RSI Corporate - Licensing

China cuts tax to boost innovation

China Daily- XINHUA

“BEIJING — China cuts more than 300 billion yuan ($46.15 billion) of taxes in 2015 to boost mass entrepreneurship and innovation, according to official data.
Among this, tax exemptions and breaks on small enterprises reached 100 billion yuan and tax cuts designed to encourage high technology development totaled 140 billion yuan, according to the State Administration of Taxation.”(more)

Creative new teaching method brings ‘hero moments’ to students in south-west Sydney

NEWS- Nick Dole

“A new teaching method being trialled in New South Wales, which incorporates games and physical theatre, is allowing each student a chance to shine.High school teacher Catherine Myers said she used to dread her Monday morning science class.For the past 10 weeks she has been part of a trial involving a new teaching method, which involves students spending less time reading and writing, and more time on their feet.”They’re doing it through theatre, through games, through play rather than books and writing,” she said.She said there had been a “monumental” improvement in results.”(more)

Innovation and creativity: Australia needs an innovation ‘skunkworks’

The Conversation- Marcus Foth from Queensland University of Technology

“Malcolm Turnbull has been heralded as the new “innovation PM”. Expectations are high that he must now translate his rhetoric around agility, disruption, entrepreneurship into concrete economic policies.Both Glenn Withers, Professor of Economics at Australian National University, and myself have argued that we need not just STEM (Science, Technology, Engineering and Mathematics), but also researchers from the social sciences, arts, design and the humanities contributing to innovation.Several commentators have called for better support of innovation, such as Mark Dodgson, Director, Technology and Innovation Management Centre, The University of Queensland, Tony Peacock, Chief Executive of the Cooperative Research Centres Association, Glyn Davis, Vice-Chancellor of the University of Melbourne, and Jenny Stewart, Professor of Public Policy, UNSW Australia.”(more)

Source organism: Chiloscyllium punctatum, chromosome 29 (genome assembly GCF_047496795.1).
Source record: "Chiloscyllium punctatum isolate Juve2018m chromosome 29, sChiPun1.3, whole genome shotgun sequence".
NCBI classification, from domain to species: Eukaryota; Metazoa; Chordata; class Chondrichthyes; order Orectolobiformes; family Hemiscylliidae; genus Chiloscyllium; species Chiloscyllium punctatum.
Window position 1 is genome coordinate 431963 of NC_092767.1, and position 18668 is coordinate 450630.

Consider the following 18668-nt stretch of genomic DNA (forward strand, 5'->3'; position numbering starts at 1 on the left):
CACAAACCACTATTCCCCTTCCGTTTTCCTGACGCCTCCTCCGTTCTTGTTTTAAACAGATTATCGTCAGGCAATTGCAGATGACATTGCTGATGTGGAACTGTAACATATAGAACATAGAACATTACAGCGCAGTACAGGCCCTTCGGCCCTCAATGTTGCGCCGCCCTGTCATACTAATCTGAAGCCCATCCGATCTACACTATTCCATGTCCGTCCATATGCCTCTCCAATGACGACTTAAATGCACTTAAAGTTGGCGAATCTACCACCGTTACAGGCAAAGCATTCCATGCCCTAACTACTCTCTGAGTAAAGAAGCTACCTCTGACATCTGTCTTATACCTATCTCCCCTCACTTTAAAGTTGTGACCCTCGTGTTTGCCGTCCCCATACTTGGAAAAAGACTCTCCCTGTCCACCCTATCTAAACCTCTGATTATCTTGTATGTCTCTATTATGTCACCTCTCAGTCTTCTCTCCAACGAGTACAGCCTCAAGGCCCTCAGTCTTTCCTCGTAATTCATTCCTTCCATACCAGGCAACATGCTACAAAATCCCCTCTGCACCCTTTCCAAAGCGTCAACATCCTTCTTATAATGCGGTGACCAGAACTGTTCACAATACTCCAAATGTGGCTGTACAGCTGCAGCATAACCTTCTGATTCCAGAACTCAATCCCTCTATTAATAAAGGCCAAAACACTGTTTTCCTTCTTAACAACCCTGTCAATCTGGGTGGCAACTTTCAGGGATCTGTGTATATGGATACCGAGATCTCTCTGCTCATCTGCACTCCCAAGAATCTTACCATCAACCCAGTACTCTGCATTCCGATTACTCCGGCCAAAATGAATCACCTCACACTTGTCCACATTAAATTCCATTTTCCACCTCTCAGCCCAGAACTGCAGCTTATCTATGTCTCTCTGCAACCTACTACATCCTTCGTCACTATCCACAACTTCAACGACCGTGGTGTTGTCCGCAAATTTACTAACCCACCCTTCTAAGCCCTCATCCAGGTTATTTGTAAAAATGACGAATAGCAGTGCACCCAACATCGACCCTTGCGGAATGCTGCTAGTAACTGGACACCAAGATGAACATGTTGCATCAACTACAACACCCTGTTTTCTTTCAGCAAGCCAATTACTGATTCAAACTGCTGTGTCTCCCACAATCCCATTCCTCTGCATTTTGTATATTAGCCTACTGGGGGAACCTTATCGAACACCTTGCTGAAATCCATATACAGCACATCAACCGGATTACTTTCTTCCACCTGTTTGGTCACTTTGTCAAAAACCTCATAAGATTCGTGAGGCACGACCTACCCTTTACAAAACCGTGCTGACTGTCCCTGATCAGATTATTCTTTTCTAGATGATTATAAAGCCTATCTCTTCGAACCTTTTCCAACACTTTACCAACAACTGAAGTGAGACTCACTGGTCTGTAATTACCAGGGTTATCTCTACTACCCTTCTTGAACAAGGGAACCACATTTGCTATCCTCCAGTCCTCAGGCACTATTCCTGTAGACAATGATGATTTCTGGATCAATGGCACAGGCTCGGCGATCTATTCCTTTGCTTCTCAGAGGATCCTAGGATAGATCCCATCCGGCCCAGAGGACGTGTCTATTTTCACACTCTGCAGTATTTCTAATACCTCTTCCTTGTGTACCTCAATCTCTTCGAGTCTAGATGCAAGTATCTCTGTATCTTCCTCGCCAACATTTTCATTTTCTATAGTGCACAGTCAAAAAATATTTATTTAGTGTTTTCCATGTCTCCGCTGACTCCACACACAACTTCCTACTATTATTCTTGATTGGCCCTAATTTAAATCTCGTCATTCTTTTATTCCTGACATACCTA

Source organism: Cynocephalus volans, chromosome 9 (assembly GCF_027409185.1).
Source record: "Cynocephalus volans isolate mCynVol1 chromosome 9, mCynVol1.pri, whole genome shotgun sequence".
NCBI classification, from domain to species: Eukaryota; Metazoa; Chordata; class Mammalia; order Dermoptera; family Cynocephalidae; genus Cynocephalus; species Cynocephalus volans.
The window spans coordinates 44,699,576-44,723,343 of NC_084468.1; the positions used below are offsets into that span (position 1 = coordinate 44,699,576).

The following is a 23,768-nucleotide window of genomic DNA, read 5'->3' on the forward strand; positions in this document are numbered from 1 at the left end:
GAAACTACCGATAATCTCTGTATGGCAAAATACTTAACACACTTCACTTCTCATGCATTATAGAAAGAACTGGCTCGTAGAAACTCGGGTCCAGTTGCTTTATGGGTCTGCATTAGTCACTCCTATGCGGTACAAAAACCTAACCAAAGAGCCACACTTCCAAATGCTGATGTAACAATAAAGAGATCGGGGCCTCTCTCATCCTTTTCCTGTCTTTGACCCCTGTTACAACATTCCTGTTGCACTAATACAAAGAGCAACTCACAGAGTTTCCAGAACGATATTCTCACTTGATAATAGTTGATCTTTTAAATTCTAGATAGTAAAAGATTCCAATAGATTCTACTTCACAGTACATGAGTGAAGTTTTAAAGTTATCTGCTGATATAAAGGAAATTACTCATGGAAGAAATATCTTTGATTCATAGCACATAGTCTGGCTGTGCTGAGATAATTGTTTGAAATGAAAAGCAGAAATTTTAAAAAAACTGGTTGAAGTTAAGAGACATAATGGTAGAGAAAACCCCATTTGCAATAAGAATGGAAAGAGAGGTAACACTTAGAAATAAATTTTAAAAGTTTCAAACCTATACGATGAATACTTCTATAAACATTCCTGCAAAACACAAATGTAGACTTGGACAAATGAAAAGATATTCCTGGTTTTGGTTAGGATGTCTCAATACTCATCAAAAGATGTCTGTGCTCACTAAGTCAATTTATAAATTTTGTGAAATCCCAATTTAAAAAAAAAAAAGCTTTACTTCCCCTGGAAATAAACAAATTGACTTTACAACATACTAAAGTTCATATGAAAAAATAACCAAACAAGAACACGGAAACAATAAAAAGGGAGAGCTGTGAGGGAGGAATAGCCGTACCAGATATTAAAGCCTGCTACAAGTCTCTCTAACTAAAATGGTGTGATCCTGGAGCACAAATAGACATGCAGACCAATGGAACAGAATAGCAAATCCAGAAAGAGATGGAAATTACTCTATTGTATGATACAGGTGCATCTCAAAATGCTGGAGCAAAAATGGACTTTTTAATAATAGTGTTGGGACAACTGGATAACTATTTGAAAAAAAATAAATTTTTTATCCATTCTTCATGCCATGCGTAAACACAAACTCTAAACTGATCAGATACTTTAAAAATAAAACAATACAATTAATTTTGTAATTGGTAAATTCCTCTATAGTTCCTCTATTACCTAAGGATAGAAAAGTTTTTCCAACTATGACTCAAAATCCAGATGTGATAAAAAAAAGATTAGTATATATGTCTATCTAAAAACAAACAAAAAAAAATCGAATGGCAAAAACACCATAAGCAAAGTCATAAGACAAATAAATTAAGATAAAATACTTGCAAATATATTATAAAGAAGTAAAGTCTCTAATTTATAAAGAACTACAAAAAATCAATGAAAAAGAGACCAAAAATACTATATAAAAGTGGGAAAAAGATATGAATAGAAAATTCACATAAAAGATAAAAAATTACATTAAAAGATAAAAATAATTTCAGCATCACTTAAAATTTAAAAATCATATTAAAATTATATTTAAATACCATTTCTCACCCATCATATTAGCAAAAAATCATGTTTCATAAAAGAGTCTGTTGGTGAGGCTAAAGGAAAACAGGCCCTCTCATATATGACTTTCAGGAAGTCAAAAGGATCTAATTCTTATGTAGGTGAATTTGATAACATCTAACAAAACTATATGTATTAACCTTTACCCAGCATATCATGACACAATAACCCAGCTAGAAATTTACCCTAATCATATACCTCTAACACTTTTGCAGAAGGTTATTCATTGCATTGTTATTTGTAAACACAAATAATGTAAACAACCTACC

Innovate or perish: What Turnbull’s statement means for Australian research

OPINION- Alan Duffy

“In science, there is a motto, “publish or perish”, which is a reflection of how we define success – simply the number of papers you publish in high quality journals. If you don’t publish enough, then you will struggle to find research funds.After today, perhaps science has a new one, “innovate or perish”, a motto that could be shared with the nation as a whole.As announced in the Turnbull Government’s innovation statement, the metrics by which researchers will be judged (and ultimately universities funded) are to be broadened to include engagement impact, where research activities will also take into account those efforts to work with industry and ultimately commercialise discoveries.”(more)

IBM granted most U.S. patents in 2015, study finds

REUTERS- Reporting by Anya George Tharakan in Bengaluru; Editing by Cynthia Osterman

“International Business Machines Corp (IBM.N) was granted the most U.S. patents for the 23rd year in a row in 2015, according to a ranking by patent analysis firm IFI Claims Patents Services.There were 298,407 utility patents granted in 2015, down slightly from 2014, IFI Claims said on Wednesday. IBM gained 7,355 patents last year. Utility patents cover function rather than design.Among the technology giants notable for their intellectual property, Alphabet Inc’s (GOOGL.O) Google stepped up its patent activity, moving to the fifth position from eighth in 2014, while Apple Inc (AAPL.O) stayed at the 11th position.”(more)